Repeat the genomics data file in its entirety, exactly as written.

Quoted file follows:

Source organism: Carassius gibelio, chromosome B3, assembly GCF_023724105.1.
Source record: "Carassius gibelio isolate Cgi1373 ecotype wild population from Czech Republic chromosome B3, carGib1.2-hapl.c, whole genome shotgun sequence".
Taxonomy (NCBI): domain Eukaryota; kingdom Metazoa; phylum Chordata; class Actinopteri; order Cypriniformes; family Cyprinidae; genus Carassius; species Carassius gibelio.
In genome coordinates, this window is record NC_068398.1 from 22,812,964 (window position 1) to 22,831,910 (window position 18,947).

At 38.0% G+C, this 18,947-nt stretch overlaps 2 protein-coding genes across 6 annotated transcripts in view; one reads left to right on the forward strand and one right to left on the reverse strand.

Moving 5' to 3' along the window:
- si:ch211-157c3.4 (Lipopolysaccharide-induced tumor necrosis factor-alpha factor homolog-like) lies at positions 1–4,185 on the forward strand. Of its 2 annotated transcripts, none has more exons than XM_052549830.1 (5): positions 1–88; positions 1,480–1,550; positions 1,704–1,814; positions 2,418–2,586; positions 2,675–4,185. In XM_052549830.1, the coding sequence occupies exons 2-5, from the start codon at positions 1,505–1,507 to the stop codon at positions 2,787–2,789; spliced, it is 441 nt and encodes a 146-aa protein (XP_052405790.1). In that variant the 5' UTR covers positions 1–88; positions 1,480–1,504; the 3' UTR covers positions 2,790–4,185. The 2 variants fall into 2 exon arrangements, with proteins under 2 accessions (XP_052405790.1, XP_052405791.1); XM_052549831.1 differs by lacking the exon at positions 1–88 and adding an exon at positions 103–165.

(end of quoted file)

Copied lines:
Source organism: Carassius gibelio, chromosome B3, assembly GCF_023724105.1.
Source record: "Carassius gibelio isolate Cgi1373 ecotype wild population from Czech Republic chromosome B3, carGib1.2-hapl.c, whole genome shotgun sequence".
Taxonomy (NCBI): domain Eukaryota; kingdom Metazoa; phylum Chordata; class Actinopteri; order Cypriniformes; family Cyprinidae; genus Carassius; species Carassius gibelio.
In genome coordinates, this window is record NC_068398.1 from 22,812,964 (window position 1) to 22,831,910 (window position 18,947).

At 38.0% G+C, this 18,947-nt stretch overlaps 2 protein-coding genes across 6 annotated transcripts in view; one reads left to right on the forward strand and one right to left on the reverse strand.

Moving 5' to 3' along the window:
- si:ch211-157c3.4 (Lipopolysaccharide-induced tumor necrosis factor-alpha factor homolog-like) lies at positions 1–4,185 on the forward strand. Of its 2 annotated transcripts, none has more exons than XM_052549830.1 (5): positions 1–88; positions 1,480–1,550; positions 1,704–1,814; positions 2,418–2,586; positions 2,675–4,185. In XM_052549830.1, the coding sequence occupies exons 2-5, from the start codon at positions 1,505–1,507 to the stop codon at positions 2,787–2,789; spliced, it is 441 nt and encodes a 146-aa protein (XP_052405790.1). In that variant the 5' UTR covers positions 1–88; positions 1,480–1,504; the 3' UTR covers positions 2,790–4,185. The 2 variants fall into 2 exon arrangements, with proteins under 2 accessions (XP_052405790.1, XP_052405791.1); XM_052549831.1 differs by lacking the exon at positions 1–88 and adding an exon at positions 103–165.